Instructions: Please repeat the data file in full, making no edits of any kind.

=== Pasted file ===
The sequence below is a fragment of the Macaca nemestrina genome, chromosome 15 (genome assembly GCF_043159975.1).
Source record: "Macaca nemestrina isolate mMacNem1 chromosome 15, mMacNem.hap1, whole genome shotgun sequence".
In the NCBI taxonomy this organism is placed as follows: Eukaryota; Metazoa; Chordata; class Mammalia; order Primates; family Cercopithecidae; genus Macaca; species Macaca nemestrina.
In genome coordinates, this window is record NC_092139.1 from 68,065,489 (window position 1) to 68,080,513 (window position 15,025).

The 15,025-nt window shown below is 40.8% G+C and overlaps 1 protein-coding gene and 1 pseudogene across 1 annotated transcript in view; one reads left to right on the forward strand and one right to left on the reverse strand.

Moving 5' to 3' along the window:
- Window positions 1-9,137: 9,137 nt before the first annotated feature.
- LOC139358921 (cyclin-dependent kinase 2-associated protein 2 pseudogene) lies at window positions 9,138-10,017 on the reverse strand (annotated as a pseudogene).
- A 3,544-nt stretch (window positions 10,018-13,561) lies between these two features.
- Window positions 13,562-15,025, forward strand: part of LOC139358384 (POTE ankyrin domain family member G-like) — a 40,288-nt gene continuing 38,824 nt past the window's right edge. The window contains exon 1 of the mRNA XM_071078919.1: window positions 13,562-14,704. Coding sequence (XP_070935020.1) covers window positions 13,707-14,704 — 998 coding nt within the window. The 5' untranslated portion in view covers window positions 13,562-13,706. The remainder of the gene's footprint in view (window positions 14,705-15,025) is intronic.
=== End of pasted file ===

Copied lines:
The sequence below is a fragment of the Macaca nemestrina genome, chromosome 15 (genome assembly GCF_043159975.1).
Source record: "Macaca nemestrina isolate mMacNem1 chromosome 15, mMacNem.hap1, whole genome shotgun sequence".
In the NCBI taxonomy this organism is placed as follows: Eukaryota; Metazoa; Chordata; class Mammalia; order Primates; family Cercopithecidae; genus Macaca; species Macaca nemestrina.
In genome coordinates, this window is record NC_092139.1 from 68,065,489 (window position 1) to 68,080,513 (window position 15,025).

The 15,025-nt window shown below is 40.8% G+C and overlaps 1 protein-coding gene and 1 pseudogene across 1 annotated transcript in view; one reads left to right on the forward strand and one right to left on the reverse strand.

Moving 5' to 3' along the window:
- Window positions 1-9,137: 9,137 nt before the first annotated feature.
- LOC139358921 (cyclin-dependent kinase 2-associated protein 2 pseudogene) lies at window positions 9,138-10,017 on the reverse strand (annotated as a pseudogene).
- A 3,544-nt stretch (window positions 10,018-13,561) lies between these two features.
- Window positions 13,562-15,025, forward strand: part of LOC139358384 (POTE ankyrin domain family member G-like) — a 40,288-nt gene continuing 38,824 nt past the window's right edge. The window contains exon 1 of the mRNA XM_071078919.1: window positions 13,562-14,704. Coding sequence (XP_070935020.1) covers window positions 13,707-14,704 — 998 coding nt within the window. The 5' untranslated portion in view covers window positions 13,562-13,706. The remainder of the gene's footprint in view (window positions 14,705-15,025) is intronic.